By my count, the Security Council has passed some 38 resolutions pertaining to UNIFIL, every one of which seamlessly ignores UNIFIL’s inability to accomplish its mission. If Israel last summer declared goals for itself that it didn’t have the means to accomplish, the U.N. has been doing so for thirty years. In renewing UNIFIL’s mandate in 1978, the council noted “the progress already achieved by the Force towards the establishment of peace and security in Southern Lebanon” and called “for strict respect for the territorial integrity, sovereignty and political independence of Lebanon.” In 1982 it demanded “the strict respect for Lebanon’s sovereignty, territorial integrity, unity and political independence under the sole and exclusive authority of the Lebanese Government.” In 2000, after Israel withdrew completely from southern Lebanon, the Security Council announced that it “calls on the Government of Lebanon to ensure the return of its effective authority and presence in the south.” When that didn’t happen, the council announced its “strong support for the territorial integrity, sovereignty and political independence of Lebanon.” And so on, plagiarizing itself repeatedly, farcically declaring the same impossible goals, decade after decade. Resolution 1559, passed in 2004, is considered a watershed for Lebanon because it used stronger, more precise language to demand exactly the same things that the Security Council started demanding in 1978. But, alas, even stronger words didn’t deter Syria and Hezbollah. Five months after 1559 was approved, Lebanon’s former Prime Minister, Rafik Hariri, was murdered in a massive explosion in Beirut, almost certainly by Syria.
Fine, a person might say — UNIFIL is ineffective. What’s the big deal? The big deal is that UNIFIL is more than an innocuous presence. It contributes to instability along the Israeli border and to the ability of Syria and Iran to co-opt Lebanon by allowing the international community to embrace the comforting delusion that it is doing something. In reality, UNIFIL gives diplomats an excuse to do nothing about Hezbollah’s re-armament, and thus enhances the militia’s ability to thrust Lebanon and Israel into war at a time of its choosing — such as during a U.S. military strike on Iran. Moreover, UNIFIL stands as a disincentive for the Lebanese army to attempt to deploy in the area, it observes Hezbollah daily but does not collect or share intelligence on its activities, and its presence on the ground complicates Israel’s ability to engage the terrorist army in battle. (Hezbollah shrewdly built much of its military infrastructure in close proximity to UNIFIL stations.) The presence of UNIFIL certainly hasn’t prevented violence in the past: Since Operation Litani in 1978, Israel has had to strike at the PLO and then Hezbollah on numerous occasions, including air strikes in 1981, the 1982 invasion and subsequent occupation, the week-long Operation Accountability in 1993, the sixteen-day Operation Grapes of Wrath in 1996, and dozens of smaller incidents scattered in between. And over the course of this long history of terrorist provocation in southern Lebanon, the world’s diplomatic corps has maintained the self-congratulatory fantasy that more extensions of UNIFIL’s mandate will help the region.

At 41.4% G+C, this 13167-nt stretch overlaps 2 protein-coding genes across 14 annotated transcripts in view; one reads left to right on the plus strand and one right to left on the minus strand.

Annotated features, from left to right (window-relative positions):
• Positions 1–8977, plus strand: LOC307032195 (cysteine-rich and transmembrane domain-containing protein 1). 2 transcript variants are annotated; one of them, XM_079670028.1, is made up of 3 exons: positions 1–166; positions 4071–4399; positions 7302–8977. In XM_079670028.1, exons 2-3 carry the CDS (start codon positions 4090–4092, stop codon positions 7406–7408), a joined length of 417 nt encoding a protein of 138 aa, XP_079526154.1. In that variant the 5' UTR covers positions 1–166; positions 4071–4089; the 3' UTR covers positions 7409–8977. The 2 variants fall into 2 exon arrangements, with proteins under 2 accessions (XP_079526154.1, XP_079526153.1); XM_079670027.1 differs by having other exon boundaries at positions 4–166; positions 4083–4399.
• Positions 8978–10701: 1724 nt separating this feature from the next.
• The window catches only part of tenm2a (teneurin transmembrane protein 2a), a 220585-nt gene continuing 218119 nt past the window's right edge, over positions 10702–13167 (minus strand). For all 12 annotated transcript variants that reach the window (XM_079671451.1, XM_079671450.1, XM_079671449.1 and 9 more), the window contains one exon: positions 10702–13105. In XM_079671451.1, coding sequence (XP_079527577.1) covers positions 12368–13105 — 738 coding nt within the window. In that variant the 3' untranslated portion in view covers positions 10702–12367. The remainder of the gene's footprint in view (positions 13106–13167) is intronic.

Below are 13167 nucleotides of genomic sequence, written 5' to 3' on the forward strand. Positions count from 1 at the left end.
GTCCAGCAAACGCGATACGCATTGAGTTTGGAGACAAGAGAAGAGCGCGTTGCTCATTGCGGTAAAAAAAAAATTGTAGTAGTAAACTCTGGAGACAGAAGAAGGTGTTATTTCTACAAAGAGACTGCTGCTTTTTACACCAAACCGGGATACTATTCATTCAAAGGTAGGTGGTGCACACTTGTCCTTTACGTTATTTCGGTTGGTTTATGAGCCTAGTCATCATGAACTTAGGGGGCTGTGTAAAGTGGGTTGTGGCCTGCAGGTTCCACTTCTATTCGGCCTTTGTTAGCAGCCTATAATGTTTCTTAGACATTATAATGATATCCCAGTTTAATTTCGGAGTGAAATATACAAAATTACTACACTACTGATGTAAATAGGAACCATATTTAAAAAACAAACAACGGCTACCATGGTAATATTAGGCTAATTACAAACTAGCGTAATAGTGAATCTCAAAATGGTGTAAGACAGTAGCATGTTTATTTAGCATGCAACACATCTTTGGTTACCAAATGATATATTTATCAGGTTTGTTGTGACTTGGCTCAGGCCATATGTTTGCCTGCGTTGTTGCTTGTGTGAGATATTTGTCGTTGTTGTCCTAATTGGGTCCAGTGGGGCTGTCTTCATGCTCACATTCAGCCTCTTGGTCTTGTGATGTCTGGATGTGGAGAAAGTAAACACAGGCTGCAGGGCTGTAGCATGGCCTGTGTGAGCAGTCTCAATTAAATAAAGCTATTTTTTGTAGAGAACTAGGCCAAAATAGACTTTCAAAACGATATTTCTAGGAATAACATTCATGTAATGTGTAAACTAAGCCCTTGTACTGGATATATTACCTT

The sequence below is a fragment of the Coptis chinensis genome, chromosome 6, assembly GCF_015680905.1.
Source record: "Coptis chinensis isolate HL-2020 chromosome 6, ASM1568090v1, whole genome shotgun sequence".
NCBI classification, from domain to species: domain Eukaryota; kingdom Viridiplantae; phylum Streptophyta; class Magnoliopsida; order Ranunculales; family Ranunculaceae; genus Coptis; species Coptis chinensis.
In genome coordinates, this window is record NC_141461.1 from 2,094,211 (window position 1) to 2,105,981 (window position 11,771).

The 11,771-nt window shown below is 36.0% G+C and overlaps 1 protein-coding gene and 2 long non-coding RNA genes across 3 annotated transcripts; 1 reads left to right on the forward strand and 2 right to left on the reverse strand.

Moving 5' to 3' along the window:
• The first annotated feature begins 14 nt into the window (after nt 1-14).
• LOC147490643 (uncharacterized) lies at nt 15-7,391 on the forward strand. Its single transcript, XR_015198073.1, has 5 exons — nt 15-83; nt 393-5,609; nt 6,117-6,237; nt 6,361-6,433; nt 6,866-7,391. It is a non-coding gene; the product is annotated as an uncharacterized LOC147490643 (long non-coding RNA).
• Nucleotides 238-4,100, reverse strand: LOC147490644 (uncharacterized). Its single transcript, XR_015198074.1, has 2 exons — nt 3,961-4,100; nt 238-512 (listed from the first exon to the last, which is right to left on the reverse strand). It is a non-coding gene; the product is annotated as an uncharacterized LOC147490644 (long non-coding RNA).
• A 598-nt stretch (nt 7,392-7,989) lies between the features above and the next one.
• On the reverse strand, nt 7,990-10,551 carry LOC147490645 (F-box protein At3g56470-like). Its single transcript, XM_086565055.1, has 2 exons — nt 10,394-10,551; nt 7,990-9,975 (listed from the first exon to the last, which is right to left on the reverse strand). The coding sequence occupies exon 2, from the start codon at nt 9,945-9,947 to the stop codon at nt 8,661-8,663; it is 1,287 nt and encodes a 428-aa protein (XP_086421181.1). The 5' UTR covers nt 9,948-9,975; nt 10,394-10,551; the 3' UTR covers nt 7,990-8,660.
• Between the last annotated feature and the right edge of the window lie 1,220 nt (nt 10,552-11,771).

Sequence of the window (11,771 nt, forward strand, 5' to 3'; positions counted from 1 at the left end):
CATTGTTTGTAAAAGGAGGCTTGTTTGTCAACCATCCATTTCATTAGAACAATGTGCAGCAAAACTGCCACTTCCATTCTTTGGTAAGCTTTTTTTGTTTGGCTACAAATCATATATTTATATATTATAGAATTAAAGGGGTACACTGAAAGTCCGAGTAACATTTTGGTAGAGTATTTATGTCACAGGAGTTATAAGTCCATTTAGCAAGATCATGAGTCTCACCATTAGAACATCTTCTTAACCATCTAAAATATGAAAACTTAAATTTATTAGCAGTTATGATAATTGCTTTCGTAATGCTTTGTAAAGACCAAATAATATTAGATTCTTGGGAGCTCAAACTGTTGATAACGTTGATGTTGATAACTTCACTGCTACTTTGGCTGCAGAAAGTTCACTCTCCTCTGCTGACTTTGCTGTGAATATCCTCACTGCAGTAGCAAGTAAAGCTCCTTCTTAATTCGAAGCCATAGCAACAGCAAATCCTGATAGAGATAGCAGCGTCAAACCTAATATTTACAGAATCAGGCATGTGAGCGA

At the conclusion of the war last summer, an enlarged UNIFIL was given the mission of ensuring the tranquility of southern Lebanon. But, nine months later, it has only enlarged the problems created by its less ambitious predecessors. The new force is feckless: afraid to confront Hezbollah, unwilling to interrupt the easy flow of arms across Lebanon, prohibited from patrolling the border with Syria, unable to make a difference. No serious observer of southern Lebanon today believes that the new, “robust” UNIFIL is doing anything that will prevent another round of warfare.
And when hostilities break out again, the world’s diplomats will have one predictable solution in mind: a cease fire, and more UNIFIL. Israel’s willingness to criticize itself sets an admirable example in how to publicly evaluate failure. It is unrealistic to think that the United Nations would follow suit with an examination of its own failures in Lebanon, but that should not stop us from asking: How much longer will this region have to suffer the Security Council’s benevolence?
– Noah Pollak is an assistant editor of Azure magazine.